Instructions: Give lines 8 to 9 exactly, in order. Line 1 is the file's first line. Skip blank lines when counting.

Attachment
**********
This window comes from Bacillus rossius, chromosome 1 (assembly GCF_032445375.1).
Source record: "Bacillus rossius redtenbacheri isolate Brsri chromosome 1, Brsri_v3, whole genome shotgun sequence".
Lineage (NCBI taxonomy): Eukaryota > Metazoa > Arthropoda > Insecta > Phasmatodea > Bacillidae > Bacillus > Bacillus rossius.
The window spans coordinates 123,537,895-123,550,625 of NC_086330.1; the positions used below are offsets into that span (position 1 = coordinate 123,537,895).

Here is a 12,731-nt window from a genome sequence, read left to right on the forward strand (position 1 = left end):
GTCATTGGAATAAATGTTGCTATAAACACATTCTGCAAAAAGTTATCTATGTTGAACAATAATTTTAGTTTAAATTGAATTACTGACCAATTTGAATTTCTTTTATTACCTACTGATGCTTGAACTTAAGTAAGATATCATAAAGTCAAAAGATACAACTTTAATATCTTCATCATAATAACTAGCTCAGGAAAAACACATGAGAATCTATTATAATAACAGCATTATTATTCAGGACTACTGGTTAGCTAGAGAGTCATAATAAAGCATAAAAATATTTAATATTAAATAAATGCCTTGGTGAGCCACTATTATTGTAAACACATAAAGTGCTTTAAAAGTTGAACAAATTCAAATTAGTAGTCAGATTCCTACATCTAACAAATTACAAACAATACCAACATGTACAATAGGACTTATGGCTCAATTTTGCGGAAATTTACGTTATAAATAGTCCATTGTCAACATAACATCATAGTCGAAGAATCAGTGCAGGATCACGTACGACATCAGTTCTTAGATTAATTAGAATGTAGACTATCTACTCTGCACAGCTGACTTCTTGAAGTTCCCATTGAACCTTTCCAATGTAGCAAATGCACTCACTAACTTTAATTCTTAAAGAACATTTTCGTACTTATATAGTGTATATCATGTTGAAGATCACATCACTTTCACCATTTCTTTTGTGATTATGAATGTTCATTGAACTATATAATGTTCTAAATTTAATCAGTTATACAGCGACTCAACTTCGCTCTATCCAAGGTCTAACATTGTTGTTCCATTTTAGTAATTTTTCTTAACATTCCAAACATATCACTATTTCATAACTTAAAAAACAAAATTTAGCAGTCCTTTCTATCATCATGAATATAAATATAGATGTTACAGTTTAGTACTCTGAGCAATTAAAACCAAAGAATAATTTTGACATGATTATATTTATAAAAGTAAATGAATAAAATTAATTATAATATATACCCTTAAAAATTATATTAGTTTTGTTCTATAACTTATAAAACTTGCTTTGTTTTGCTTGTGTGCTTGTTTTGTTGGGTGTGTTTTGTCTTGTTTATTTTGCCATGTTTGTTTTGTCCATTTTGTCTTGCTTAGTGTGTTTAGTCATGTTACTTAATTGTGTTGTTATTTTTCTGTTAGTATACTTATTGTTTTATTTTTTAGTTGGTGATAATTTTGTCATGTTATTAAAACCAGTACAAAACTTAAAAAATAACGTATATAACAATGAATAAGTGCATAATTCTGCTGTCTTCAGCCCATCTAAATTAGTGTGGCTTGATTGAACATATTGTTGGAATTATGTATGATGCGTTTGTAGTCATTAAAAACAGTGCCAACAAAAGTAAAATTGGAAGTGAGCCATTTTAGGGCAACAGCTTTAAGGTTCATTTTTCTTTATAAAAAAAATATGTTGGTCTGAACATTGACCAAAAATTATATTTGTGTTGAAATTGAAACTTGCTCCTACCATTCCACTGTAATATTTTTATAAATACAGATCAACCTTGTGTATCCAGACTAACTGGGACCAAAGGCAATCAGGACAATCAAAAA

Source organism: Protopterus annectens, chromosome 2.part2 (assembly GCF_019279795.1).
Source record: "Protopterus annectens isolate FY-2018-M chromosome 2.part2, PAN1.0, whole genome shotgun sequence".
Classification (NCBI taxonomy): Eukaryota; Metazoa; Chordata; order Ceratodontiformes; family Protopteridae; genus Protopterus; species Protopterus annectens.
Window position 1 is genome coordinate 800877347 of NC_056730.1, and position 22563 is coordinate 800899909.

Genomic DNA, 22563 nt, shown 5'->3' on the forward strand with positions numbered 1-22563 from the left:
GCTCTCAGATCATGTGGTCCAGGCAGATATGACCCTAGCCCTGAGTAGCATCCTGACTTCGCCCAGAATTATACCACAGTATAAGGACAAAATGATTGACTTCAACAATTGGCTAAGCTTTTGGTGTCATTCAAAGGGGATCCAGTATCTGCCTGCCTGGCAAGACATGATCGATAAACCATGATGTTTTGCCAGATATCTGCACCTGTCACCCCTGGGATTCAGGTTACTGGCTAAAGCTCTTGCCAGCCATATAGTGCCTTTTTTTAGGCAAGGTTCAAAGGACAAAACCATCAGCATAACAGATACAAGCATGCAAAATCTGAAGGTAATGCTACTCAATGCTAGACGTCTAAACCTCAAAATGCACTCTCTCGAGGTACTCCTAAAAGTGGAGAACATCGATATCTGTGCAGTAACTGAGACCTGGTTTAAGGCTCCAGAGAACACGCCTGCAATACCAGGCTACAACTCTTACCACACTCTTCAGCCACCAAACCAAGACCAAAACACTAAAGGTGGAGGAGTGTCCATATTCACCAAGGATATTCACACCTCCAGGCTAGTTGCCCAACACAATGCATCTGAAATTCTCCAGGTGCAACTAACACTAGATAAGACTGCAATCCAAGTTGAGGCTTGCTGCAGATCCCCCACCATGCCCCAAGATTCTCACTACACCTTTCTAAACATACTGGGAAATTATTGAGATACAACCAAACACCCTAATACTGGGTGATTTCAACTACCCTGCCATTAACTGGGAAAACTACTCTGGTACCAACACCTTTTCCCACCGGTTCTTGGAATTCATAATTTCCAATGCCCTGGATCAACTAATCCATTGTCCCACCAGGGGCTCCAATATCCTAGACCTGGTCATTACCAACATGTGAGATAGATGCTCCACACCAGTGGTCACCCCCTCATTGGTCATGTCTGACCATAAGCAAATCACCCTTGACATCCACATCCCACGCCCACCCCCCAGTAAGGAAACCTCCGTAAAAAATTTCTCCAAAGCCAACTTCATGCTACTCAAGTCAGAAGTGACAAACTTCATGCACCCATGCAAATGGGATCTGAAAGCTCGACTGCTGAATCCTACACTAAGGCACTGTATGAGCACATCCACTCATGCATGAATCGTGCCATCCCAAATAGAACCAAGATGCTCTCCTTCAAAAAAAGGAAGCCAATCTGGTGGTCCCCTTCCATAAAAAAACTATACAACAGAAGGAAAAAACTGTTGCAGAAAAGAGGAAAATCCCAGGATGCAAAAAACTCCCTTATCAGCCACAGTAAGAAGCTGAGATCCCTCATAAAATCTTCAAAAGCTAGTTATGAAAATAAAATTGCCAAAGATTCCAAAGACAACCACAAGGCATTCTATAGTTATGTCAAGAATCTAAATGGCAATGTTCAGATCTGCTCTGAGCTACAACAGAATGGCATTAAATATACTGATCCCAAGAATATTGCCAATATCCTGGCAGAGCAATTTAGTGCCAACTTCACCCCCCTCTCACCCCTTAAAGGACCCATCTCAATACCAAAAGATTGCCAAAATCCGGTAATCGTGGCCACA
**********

Source record: "Protopterus annectens isolate FY-2018-M chromosome 2.part2, PAN1.0, whole genome shotgun sequence".
Classification (NCBI taxonomy): Eukaryota; Metazoa; Chordata; order Ceratodontiformes; family Protopteridae; genus Protopterus; species Protopterus annectens.